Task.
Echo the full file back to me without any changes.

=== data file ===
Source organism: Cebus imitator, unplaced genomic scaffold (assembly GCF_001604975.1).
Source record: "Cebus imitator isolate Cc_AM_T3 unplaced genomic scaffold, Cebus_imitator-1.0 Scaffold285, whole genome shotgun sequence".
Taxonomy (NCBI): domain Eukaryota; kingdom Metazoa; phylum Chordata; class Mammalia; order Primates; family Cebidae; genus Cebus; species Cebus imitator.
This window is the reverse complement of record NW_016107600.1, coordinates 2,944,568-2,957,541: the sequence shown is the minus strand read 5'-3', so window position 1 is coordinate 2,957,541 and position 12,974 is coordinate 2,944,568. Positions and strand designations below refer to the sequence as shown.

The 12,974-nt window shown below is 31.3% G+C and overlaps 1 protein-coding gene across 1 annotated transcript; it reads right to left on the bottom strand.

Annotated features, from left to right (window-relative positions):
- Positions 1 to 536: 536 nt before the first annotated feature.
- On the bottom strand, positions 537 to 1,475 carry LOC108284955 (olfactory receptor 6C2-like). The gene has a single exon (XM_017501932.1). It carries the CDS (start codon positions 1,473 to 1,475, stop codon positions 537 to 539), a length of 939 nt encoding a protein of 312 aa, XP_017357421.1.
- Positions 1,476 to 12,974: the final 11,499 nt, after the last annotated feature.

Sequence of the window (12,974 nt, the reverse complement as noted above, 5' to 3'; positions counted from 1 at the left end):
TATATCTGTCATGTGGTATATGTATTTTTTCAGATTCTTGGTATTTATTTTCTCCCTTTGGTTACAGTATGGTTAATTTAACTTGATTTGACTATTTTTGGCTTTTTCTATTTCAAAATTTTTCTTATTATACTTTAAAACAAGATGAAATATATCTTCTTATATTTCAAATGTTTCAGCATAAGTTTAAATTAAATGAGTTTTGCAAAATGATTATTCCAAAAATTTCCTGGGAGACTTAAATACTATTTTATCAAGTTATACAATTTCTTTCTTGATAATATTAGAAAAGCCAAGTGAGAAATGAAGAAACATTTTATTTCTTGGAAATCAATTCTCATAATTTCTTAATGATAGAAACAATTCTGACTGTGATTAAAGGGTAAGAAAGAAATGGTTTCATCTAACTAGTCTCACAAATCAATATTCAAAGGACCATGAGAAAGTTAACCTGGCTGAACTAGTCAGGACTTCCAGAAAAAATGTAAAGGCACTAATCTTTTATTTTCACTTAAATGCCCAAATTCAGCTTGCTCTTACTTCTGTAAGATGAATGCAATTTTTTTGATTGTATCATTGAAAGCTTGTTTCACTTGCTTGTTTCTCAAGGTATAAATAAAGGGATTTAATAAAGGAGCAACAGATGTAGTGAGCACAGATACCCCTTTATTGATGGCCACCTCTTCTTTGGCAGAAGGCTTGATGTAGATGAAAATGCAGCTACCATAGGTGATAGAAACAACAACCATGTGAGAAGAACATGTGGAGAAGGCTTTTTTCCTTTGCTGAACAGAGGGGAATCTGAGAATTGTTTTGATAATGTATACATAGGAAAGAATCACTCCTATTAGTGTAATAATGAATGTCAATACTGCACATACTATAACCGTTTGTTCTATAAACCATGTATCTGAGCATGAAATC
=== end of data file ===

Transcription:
Source organism: Cebus imitator, unplaced genomic scaffold (assembly GCF_001604975.1).
Source record: "Cebus imitator isolate Cc_AM_T3 unplaced genomic scaffold, Cebus_imitator-1.0 Scaffold285, whole genome shotgun sequence".
Taxonomy (NCBI): domain Eukaryota; kingdom Metazoa; phylum Chordata; class Mammalia; order Primates; family Cebidae; genus Cebus; species Cebus imitator.
This window is the reverse complement of record NW_016107600.1, coordinates 2,944,568-2,957,541: the sequence shown is the minus strand read 5'-3', so window position 1 is coordinate 2,957,541 and position 12,974 is coordinate 2,944,568. Positions and strand designations below refer to the sequence as shown.

The 12,974-nt window shown below is 31.3% G+C and overlaps 1 protein-coding gene across 1 annotated transcript; it reads right to left on the bottom strand.

Annotated features, from left to right (window-relative positions):
- Positions 1 to 536: 536 nt before the first annotated feature.
- On the bottom strand, positions 537 to 1,475 carry LOC108284955 (olfactory receptor 6C2-like). The gene has a single exon (XM_017501932.1). It carries the CDS (start codon positions 1,473 to 1,475, stop codon positions 537 to 539), a length of 939 nt encoding a protein of 312 aa, XP_017357421.1.
- Positions 1,476 to 12,974: the final 11,499 nt, after the last annotated feature.

Sequence of the window (12,974 nt, the reverse complement as noted above, 5' to 3'; positions counted from 1 at the left end):
TATATCTGTCATGTGGTATATGTATTTTTTCAGATTCTTGGTATTTATTTTCTCCCTTTGGTTACAGTATGGTTAATTTAACTTGATTTGACTATTTTTGGCTTTTTCTATTTCAAAATTTTTCTTATTATACTTTAAAACAAGATGAAATATATCTTCTTATATTTCAAATGTTTCAGCATAAGTTTAAATTAAATGAGTTTTGCAAAATGATTATTCCAAAAATTTCCTGGGAGACTTAAATACTATTTTATCAAGTTATACAATTTCTTTCTTGATAATATTAGAAAAGCCAAGTGAGAAATGAAGAAACATTTTATTTCTTGGAAATCAATTCTCATAATTTCTTAATGATAGAAACAATTCTGACTGTGATTAAAGGGTAAGAAAGAAATGGTTTCATCTAACTAGTCTCACAAATCAATATTCAAAGGACCATGAGAAAGTTAACCTGGCTGAACTAGTCAGGACTTCCAGAAAAAATGTAAAGGCACTAATCTTTTATTTTCACTTAAATGCCCAAATTCAGCTTGCTCTTACTTCTGTAAGATGAATGCAATTTTTTTGATTGTATCATTGAAAGCTTGTTTCACTTGCTTGTTTCTCAAGGTATAAATAAAGGGATTTAATAAAGGAGCAACAGATGTAGTGAGCACAGATACCCCTTTATTGATGGCCACCTCTTCTTTGGCAGAAGGCTTGATGTAGATGAAAATGCAGCTACCATAGGTGATAGAAACAACAACCATGTGAGAAGAACATGTGGAGAAGGCTTTTTTCCTTTGCTGAACAGAGGGGAATCTGAGAATTGTTTTGATAATGTATACATAGGAAAGAATCACTCCTATTAGTGTAATAATGAATGTCAATACTGCACATACTATAACCGTTTGTTCTATAAACCATGTATCTGAGCATGAAATC